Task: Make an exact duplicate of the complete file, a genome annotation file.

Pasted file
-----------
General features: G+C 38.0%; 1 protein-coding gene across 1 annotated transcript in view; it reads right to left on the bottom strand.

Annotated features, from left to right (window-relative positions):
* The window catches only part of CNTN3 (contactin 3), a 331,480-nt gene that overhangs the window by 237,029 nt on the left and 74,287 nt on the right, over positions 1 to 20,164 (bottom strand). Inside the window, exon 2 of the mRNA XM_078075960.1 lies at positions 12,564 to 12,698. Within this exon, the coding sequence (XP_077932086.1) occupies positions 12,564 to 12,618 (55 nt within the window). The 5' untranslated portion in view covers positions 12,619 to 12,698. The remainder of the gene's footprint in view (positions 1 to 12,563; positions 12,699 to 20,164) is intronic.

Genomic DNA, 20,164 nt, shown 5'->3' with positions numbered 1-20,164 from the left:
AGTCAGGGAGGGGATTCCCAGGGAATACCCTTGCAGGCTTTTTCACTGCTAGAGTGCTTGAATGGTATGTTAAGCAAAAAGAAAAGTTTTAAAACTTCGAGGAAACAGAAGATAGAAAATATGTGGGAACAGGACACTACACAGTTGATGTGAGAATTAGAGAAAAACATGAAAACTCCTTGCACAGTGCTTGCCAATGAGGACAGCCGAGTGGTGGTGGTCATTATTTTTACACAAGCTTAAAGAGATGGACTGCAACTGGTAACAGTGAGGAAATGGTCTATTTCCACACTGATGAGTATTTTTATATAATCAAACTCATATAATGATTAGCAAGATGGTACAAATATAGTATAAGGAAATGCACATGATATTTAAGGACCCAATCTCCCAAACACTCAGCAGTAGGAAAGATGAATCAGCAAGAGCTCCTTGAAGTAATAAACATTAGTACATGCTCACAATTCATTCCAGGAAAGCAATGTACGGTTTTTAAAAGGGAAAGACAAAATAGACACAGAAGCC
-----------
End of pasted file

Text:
General features: G+C 38.0%; 1 protein-coding gene across 1 annotated transcript in view; it reads right to left on the bottom strand.

Annotated features, from left to right (window-relative positions):
* The window catches only part of CNTN3 (contactin 3), a 331,480-nt gene that overhangs the window by 237,029 nt on the left and 74,287 nt on the right, over positions 1 to 20,164 (bottom strand). Inside the window, exon 2 of the mRNA XM_078075960.1 lies at positions 12,564 to 12,698. Within this exon, the coding sequence (XP_077932086.1) occupies positions 12,564 to 12,618 (55 nt within the window). The 5' untranslated portion in view covers positions 12,619 to 12,698. The remainder of the gene's footprint in view (positions 1 to 12,563; positions 12,699 to 20,164) is intronic.

Genomic DNA, 20,164 nt, shown 5'->3' with positions numbered 1-20,164 from the left:
AGTCAGGGAGGGGATTCCCAGGGAATACCCTTGCAGGCTTTTTCACTGCTAGAGTGCTTGAATGGTATGTTAAGCAAAAAGAAAAGTTTTAAAACTTCGAGGAAACAGAAGATAGAAAATATGTGGGAACAGGACACTACACAGTTGATGTGAGAATTAGAGAAAAACATGAAAACTCCTTGCACAGTGCTTGCCAATGAGGACAGCCGAGTGGTGGTGGTCATTATTTTTACACAAGCTTAAAGAGATGGACTGCAACTGGTAACAGTGAGGAAATGGTCTATTTCCACACTGATGAGTATTTTTATATAATCAAACTCATATAATGATTAGCAAGATGGTACAAATATAGTATAAGGAAATGCACATGATATTTAAGGACCCAATCTCCCAAACACTCAGCAGTAGGAAAGATGAATCAGCAAGAGCTCCTTGAAGTAATAAACATTAGTACATGCTCACAATTCATTCCAGGAAAGCAATGTACGGTTTTTAAAAGGGAAAGACAAAATAGACACAGAAGCC